In an article from early April of this year titled “Forward Lean,” I argued the importance of maintaining a deep forward lean throughout hurdle clearance, and of continuing to stay forward while sprinting between the hurdles. I would like to take that point one step further in this article by arguing that forward momentum must begin even prior to taking the first step. It must begin in the starting blocks.
The start has never been the part of the race that I’ve been most adept at coaching, but as I continue to embrace this idea that forward momentum is paramount to generating speed and maintaining it, this philosophy has helped me to develop a clearer grasp on the principles that make for an effective start. So, here’s what I’ve come up with in the past couple months:
The most important thing to do in order to create forward momentum in the starting blocks is to raise the back leg as high as possible, but without locking the knee. If the knee locks, it will have to unlock, causing the foot to stay glued to the pedal when the gun goes off. Also, it is essential to emphasize raising the back leg, not the butt. If you raise the butt, you may come up very high, but not necessarily very forward, so there will still be the danger of “popping up” – of coming up too high when you leave the blocks, as opposed to driving out low, with a lot of forward momentum.
When you raise the back leg, that motion creates a forward “tilt,” if you will. For the longest, I’ve always instructed athletes to avoid popping up out of the blocks, and I’ve heard and observed other coaches urging the same thing to their athletes. But I’ve always wondered if there were a way to ensure that the athlete can’t pop up. And to me, this raising of the back leg serves this purpose. With the back leg raised high, your momentum is so forward that you feel like you’re about to run down a hill. And that’s exactly the effect I like for my athletes to create when going over hurdles. In the hurdling motion, I urge my athletes to push off the back leg with force, put themselves in a position where they are looking down on the hurdle. Then when they come off the hurdle and return to sprinting, they feel like they are running faster coming off the hurdle than they were going into it. Why? Because the downhill effect makes you run faster, just like, when you sprint down an actual hill, the speed you generate will continue to carry you once you reach the bottom and transition back to flat land.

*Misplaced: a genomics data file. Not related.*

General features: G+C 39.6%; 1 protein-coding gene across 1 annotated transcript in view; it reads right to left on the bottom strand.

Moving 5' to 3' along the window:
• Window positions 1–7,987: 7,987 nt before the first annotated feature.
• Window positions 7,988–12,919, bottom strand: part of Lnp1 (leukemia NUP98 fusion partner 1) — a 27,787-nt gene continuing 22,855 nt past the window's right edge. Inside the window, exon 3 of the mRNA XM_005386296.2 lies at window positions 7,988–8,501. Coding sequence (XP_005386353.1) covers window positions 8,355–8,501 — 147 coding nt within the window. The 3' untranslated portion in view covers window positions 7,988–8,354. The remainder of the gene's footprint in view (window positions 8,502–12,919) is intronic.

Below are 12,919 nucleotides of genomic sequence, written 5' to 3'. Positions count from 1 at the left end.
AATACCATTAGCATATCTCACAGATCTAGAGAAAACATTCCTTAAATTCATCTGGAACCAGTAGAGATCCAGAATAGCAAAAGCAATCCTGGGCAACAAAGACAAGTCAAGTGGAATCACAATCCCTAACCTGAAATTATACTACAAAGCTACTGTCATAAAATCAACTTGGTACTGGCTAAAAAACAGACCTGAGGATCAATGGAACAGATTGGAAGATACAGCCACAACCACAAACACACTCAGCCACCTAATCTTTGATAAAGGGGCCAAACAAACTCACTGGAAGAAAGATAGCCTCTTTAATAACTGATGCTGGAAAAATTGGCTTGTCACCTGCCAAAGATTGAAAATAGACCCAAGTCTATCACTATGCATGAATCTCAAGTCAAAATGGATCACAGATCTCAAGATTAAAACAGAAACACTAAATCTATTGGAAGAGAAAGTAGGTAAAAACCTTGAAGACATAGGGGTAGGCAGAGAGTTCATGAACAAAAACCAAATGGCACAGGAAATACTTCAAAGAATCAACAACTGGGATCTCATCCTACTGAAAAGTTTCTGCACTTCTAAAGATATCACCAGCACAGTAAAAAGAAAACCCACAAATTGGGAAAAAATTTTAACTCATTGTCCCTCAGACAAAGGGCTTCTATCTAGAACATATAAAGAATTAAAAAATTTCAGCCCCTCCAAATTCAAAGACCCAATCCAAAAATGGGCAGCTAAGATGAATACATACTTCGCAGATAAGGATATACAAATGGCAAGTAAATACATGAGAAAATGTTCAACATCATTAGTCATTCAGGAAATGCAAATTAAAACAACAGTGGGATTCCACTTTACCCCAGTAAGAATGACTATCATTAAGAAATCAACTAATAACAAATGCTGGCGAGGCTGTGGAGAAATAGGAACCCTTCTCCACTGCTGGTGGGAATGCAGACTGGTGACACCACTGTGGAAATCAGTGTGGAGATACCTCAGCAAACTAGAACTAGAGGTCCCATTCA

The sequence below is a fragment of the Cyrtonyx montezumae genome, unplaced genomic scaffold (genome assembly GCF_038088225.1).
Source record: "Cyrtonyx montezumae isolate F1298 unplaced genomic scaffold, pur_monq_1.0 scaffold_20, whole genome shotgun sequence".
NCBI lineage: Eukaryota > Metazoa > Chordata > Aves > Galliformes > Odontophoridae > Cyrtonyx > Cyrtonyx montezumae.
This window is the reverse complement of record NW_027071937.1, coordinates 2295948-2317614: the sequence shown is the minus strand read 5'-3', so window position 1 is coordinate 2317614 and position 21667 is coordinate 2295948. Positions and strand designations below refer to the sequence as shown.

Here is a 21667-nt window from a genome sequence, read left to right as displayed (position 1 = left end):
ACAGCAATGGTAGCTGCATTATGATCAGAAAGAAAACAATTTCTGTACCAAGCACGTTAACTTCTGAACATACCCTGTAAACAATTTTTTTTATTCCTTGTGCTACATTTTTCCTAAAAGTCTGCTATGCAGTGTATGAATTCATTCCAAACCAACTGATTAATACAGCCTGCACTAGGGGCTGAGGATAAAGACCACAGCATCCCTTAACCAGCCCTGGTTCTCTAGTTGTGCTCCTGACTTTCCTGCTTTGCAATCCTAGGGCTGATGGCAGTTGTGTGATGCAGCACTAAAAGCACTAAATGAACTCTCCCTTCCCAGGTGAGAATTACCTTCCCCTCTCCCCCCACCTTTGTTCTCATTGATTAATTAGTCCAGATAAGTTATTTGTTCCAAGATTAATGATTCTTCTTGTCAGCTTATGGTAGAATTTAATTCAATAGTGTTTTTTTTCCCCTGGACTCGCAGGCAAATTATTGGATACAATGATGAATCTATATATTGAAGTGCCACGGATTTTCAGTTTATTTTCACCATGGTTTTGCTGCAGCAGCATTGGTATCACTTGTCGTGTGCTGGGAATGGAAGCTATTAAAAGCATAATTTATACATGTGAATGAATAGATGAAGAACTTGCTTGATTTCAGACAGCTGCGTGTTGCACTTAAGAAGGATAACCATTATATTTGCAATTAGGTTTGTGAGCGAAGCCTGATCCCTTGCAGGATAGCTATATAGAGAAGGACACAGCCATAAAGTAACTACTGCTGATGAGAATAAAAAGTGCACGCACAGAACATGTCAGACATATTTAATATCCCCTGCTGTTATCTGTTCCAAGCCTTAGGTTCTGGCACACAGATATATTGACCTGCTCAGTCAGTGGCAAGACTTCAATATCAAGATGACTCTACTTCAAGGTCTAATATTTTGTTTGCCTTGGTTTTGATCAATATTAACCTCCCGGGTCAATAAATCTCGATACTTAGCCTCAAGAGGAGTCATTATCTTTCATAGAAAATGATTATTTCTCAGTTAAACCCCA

So, apply that idea to the blocks, to set position. When you raise your back leg and create that downhill angle, there’s nowhere to go but forward. You couldn’t pop up if you wanted to.
In order for this raise-the-back-leg thing to work, a couple other factors come into play. Firstly, the eyes must be looking straight down, the same as a 100m sprinter’s would. Hurdlers like to look ahead slightly so they can quickly get their eyes on the first hurdle after the gun goes off. Ladjii Doucoure used to look at the first hurdle while he was in the blocks. But if your head is up, and your eyes are looking up, then you won’t be able to raise the back leg but so high, and it will feel very uncomfortable to do so. You won’t be able to put your body at a downhill angle.
The other factor has to do with pedal spacing. If the front pedal is too far away from the starting line, then trying to raise the back leg will make you very “long” and stretched out in the blocks, so you won’t be able to generate any power coming out. If the two pedals are two close to each other, then raising the back leg will make you feel like you’re scrunching yourself into a little ball, so again, you won’t be able to generate any power. So I’ve found myself doing a lot of tinkering with my athletes, trying to find the optimal pedal spacing to allow them to raise the back leg, create that forward angle, and have the power to push off both pedals.
With the hurdlers I’ve taught this start to, my observation has been that the issue of popping up goes away instantly. Many of them stumble slightly at first on the first step or two because they’re not used to being so forward, and they’re not used to having so much of their upper body weight pressing down on their fingers in set position. But they get used to it. To me, a stumble out of the blocks is a good sign. It’s something you want to fix, but it’s a good sign because it indicates that the athlete is instantly moving toward the finish line. From there, it’s just a matter of teaching the athlete to catch up to his or her speed, so to speak, so that the stumble goes away but the forward momentum remains.
With this start, I have found that my athletes are moving at a faster speed in their initial three steps than ever before, they’re getting faster touchdown times to the first hurdle, and they’re able to run faster off hurdle one than ever before. To put it simply, they’re more aggressive. One of my girls – a four-stepper who has been struggling to three-step – was finally able to consistently three-step to hurdle two once she got the hang of this start. So I’m going to stick with it and continue to develop it into the foreseeable future.
© 2011 Steve McGill